The recent admission of a large number of new health professions
to those recognized in the Ontario Regulated Health
Professions Act, which governs who can provide medical
services in Ontario, raises fresh questions for employers as to
what they should do with medical documentation from health care or
medical practitioners who are not traditional doctors. Must they be
given the same weight as doctor's notes or letters? Do they
need to be given any consideration at all?
The expansion of regulated health and medical
The Act lists 25 different professions, with another to be
introduced in the near future at a yet-to-be-determined date. These
professions run the gamut from traditional professions such as
doctors and nurses to newly minted professions such as traditional
Chinese medicine and homeopathy. They may involve the use of
non-traditional methods for diagnosis in treatments, resulting in
different conclusions from that of a doctor.
Do the opinions of these professionals carry much legal
This issue has not been the subject of much case law to guide
employers. Nonetheless, it is only a matter of time before this
issue is litigated with more frequency given the increasing
popularity of non-traditional medical and healing methods.
The traditional rule that an employee must provide reasonable
medical documentation to support a medical leave of absence or
accommodation request still stands. Although each case and note
must be assessed individually, some basic questions can help
determine whether a document from a medical practitioner who is not
a doctor is sufficient:
Does the document provide a prognosis
or outline functional restrictions?
Does the document indicate that the
worker has been under the health professional's care?
Does the opinion fall within the
expertise of that profession?
Is the information in the document
consistent with other information the employer has received?
In general, the weight to be given a medical note or letter,
regardless of the type of professional giving it, will depend on
the cogency of the information provided in the note, the rigour of
the examination and the specialization of the medical
The fact the note is from a doctor does not mean it cannot be
questioned or even rejected by an employer. By the same token, a
note from another medical or health practitioner should not be
dismissed just because it is not from a doctor.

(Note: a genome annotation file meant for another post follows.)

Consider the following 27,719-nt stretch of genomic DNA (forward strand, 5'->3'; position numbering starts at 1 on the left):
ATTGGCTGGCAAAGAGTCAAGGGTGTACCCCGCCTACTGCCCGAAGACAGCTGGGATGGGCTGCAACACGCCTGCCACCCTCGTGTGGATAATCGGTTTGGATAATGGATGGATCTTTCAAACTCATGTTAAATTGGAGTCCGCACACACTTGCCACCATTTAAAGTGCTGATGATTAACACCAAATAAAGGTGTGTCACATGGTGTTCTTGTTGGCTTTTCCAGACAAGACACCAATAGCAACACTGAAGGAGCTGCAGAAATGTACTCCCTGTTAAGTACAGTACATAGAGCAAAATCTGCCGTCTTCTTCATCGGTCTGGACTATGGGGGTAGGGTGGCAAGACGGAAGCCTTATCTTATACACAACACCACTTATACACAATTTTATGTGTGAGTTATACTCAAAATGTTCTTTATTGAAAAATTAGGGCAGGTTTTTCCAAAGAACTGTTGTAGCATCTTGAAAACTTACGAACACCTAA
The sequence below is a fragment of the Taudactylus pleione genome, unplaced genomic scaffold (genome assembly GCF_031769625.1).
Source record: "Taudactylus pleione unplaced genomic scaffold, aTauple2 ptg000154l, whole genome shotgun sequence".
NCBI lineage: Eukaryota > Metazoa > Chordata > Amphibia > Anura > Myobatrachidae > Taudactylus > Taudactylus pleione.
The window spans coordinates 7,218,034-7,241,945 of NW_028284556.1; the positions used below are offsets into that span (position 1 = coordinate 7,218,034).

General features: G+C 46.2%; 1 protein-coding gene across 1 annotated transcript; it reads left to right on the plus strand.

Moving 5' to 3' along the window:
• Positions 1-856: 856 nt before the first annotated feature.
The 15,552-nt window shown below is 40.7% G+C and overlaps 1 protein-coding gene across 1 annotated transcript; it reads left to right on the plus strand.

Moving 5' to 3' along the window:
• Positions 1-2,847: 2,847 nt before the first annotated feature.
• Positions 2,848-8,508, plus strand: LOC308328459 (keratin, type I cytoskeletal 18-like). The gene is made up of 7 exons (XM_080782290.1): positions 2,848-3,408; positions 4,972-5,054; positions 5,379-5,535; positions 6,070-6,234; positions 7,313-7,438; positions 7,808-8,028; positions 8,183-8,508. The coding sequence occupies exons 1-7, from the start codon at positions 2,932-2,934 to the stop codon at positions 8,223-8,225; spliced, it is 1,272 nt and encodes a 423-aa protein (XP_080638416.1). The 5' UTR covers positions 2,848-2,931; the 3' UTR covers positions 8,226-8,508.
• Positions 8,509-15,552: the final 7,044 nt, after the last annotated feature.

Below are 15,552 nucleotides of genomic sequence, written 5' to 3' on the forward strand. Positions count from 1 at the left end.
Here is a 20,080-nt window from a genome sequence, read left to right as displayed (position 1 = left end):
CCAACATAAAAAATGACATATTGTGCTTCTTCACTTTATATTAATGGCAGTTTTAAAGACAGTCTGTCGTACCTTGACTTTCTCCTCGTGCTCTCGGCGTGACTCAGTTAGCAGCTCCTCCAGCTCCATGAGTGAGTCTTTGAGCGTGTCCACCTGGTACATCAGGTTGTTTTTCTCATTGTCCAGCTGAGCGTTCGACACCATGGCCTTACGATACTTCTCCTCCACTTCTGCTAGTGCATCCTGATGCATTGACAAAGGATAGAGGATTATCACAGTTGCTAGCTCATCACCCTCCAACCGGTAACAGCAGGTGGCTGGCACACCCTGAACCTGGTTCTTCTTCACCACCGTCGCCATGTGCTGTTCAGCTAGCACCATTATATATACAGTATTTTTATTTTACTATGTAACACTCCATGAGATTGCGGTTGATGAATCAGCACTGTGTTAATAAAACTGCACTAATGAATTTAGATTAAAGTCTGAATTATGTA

The specialization of the individual providing the note will be
an important factor for employers to consider. This is particularly
so when a note is provided by a professional working in an area
with non-traditional diagnostic practices.
However, where the accommodation requested by an employee will
involve some difficulty for the employer, it will usually be a good
practice for the employer to seek an opinion from a doctor with a
specialization in the type of condition an employee is seeking
accommodation for to confirm the opinion of the alternative medical
Employment Standards Act leaves
Unlike requests for accommodation of duties or hours or for
general sick leaves, the Employment Standards Act
specifically sets out the type of medical professional who can
provide the documentation required to support the leave. They are
Type of leave
Family medical leave, organ donor
Family caregiver, critically ill
Type of medical practitioner
Legally qualified medical
Physician, registered nurse,
In these types of leaves, an employer is obligated to accept a
note from the type of medical practitioner indicated so long as
that note meets the requirements of the individual section.
Conversely, an employer is not required to accept a note or letter
from any other type of medical practitioner in relation to the
In some other cases, medical notes may be necessary as well. For
example, in order to receive personal emergency leave, an employee
may be required to furnish evidence reasonable in the
circumstances, which may involve a note from a medical professional
who is not a doctor. Since this is not an explicit requirement,
what is reasonable, and who may provide a note, will depend on the
circumstances of each case.
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